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Courtesy: Pokemon Go app

Pokemon Go has users on the go. To play the game, you have to get off the couch. The free downloadable game uses your GPS to take you on a tour of real life looking for virtual Pokemon characters. Some of these characters are popping up in unlikely spots.

Kansas City homeowners are reporting suspicious vehicles driving by and when they ask the drivers what they are looking for they are told there are Pokemon characters in their backyard. While that’s very enticing to a neighborhood kid who wants to find the characters in nearby yards, it’s also disturbing. The game is inviting strangers into neighborhoods and maybe even to your home.

imageIn O’Fallon Missouri, just outside St. Louis, police believe armed robbers targeted victims with the Pokemon Go app. The game not only allows you to find virtual characters, you can add a beacon to lure in more players. Police say the armed robbers used the games tools to lure in strangers and then rob them.

For me, this game is also raising questions about our status as a society. We live in an instant gratification world. We are glued to our devices at all times. We text and walk, text and drive, and surf the web and talk. While you have to pay attention to what’s happening online or you’ll be passed by in this fast paced world, sometimes you need to take a break or you’ll miss what’s happening around you.

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The Holocaust Museum is one of the most moving places I’ve ever been. It’s very interactive, so you don’t need a game to make it any more engaging. You play the role of a person and at the end find out if they survived or died. Focus on that person’s life rather than a fake game.

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Arlington National Cemetery is also telling users to stop the Pokemon hunts in their national memorials. It’s sad that in this day and age a new generation of young people don’t realize it’s a bit disrespectful to play a video game on sacred grounds.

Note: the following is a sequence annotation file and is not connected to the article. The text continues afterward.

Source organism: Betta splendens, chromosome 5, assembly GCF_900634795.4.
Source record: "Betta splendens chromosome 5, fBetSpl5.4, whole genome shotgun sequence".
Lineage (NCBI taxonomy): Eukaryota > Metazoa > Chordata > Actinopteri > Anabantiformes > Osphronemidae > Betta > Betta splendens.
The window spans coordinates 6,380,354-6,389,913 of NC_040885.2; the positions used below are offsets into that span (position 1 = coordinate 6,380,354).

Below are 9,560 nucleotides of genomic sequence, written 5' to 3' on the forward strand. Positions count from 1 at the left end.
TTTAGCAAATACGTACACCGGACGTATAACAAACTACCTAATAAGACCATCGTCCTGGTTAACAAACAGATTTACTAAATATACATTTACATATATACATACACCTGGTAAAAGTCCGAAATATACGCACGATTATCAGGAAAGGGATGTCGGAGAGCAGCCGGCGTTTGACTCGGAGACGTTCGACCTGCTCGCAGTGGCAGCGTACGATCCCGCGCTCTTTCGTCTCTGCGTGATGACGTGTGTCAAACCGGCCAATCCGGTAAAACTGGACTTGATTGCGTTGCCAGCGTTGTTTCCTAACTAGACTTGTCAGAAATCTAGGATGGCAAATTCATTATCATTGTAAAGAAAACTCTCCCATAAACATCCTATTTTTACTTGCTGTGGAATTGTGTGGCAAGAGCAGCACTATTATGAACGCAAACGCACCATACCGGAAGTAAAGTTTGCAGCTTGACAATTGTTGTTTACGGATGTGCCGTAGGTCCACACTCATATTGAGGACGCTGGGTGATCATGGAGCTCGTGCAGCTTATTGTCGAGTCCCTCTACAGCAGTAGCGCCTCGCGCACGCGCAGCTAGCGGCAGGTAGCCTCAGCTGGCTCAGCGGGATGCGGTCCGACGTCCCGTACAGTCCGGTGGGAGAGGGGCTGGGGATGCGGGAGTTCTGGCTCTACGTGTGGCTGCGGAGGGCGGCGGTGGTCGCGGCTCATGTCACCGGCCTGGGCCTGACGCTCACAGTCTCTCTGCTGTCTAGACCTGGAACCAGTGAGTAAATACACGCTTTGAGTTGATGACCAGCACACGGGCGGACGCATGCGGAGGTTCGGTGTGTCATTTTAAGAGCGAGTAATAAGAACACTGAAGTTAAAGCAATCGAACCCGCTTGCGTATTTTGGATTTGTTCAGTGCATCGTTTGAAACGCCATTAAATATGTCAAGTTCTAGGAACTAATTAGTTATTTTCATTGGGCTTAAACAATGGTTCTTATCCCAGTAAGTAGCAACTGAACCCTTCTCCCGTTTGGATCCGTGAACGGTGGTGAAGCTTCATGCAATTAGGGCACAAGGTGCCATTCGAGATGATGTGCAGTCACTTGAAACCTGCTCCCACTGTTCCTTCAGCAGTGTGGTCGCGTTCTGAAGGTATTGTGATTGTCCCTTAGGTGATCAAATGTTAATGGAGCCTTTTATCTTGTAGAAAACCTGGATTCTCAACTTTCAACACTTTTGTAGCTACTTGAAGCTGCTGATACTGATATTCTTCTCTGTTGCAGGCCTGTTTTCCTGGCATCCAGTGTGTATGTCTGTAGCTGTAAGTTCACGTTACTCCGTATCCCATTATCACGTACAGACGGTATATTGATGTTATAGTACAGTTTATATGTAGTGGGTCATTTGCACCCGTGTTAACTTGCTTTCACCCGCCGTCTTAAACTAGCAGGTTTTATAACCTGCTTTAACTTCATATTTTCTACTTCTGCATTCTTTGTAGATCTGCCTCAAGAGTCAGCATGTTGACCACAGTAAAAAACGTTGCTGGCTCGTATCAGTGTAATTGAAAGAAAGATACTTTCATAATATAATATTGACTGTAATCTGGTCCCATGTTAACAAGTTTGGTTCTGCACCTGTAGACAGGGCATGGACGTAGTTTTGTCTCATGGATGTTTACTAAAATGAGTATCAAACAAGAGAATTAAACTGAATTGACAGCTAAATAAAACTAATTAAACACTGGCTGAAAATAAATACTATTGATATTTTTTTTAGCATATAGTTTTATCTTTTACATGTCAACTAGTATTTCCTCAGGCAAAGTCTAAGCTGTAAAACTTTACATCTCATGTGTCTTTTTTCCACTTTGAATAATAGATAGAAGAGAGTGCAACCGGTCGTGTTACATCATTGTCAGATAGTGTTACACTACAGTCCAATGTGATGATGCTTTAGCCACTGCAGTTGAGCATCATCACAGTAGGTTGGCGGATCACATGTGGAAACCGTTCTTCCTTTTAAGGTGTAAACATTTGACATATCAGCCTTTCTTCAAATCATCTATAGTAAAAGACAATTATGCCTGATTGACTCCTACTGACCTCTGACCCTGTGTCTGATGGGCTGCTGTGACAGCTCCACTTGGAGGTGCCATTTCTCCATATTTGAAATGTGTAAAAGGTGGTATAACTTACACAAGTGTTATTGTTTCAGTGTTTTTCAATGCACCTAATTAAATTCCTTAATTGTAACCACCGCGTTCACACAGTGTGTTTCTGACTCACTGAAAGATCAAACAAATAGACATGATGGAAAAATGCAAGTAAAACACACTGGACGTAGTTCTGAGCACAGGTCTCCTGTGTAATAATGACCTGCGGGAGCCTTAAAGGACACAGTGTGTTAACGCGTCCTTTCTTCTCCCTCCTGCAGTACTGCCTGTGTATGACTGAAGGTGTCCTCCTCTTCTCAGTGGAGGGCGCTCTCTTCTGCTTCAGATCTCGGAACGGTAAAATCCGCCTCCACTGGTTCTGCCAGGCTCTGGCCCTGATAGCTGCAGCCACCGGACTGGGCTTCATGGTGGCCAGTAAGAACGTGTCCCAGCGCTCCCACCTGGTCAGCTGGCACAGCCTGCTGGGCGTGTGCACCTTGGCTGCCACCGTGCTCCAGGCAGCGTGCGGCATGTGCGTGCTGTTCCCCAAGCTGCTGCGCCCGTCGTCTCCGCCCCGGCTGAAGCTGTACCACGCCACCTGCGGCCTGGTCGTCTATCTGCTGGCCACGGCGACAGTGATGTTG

Is it too much to ask to put down our devices when we walk through Arlington National Cemetery? Have we become too addicted to our phones that we can’t take in the gravity of our surroundings — thousands upon thousands of white grave markers representing all the men and women who gave their life for our freedom.

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On the flip side, The U.S. National Archives is using Pokemon Go as a promotional tool to come visit the Franklin D. Roosevelt Lirbary and Museum. While Roosevelt’s era and today’s world may seem like two starkly different places, the museum’s director doesn’t see it that way. Paul M. Sparrow, writing on the Museum’s Pokemon Go FDR Library,

“The Roosevelts are global icons for freedom and democracy. They embraced new technology in their day, and Franklin particularly loved playing games. When he was a teenager FDR loved to capture birds for his collection on exactly the same spot that this new generation is capturing Pikachu. So while some may see it as disrespectful to play a game while walking on the grounds of the Roosevelt home and museum, I think it is fine. As long as they realize that if it were not for the Roosevelt’s they might not have the freedom to play that game.”

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While freedom allows us the ability to do whatever we want within the laws of the land, and I understand the point of the FDR Museum, I think the impact of the Pokemon Go game shines a light on a real problem. Sometimes we need to take a break from our virtual world and take in all that our real world has to offer. Whether it’s a national monument honoring those who gave their life for our freedom or it’s taking a step back to cherish family time, it’s a reminder to find balance with technology.

imageWe live in a digital age. You have to be immersed in technology or you’ll be left behind. My view of the world is different now that I’m a parent. My daughter makes me more aware of how often I’m glued to my devices. She notices and tries to grab them. She doesn’t understand what they offer just yet. To her, it’s just a tether that seems flashy and noisy. It’s a reminder, though, that I need to watch the amount of screen time when I’m around her.

So many parents struggle to find balance with digital devices. It’s easy when you have an infant. She can’t ask for the devices just yet, and isn’t aware of all it can offer. They are great tools for education, and we will use them, but in moderation. Right now, I don’t show her videos unless it’s a special occasion like a long car ride.

As kids get older, the struggle is a daily reality. Children always want to be on the iPad. It’s an important tool, but at the same time usage needs to be limited so kids can also develop strong social skills and observe what’s happening around them and not just on the digital device in front of them.

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Let the issues with Pokemon Go be a warning to all of us. Put down your device a few more times a day and cherish all that’s happening around you too.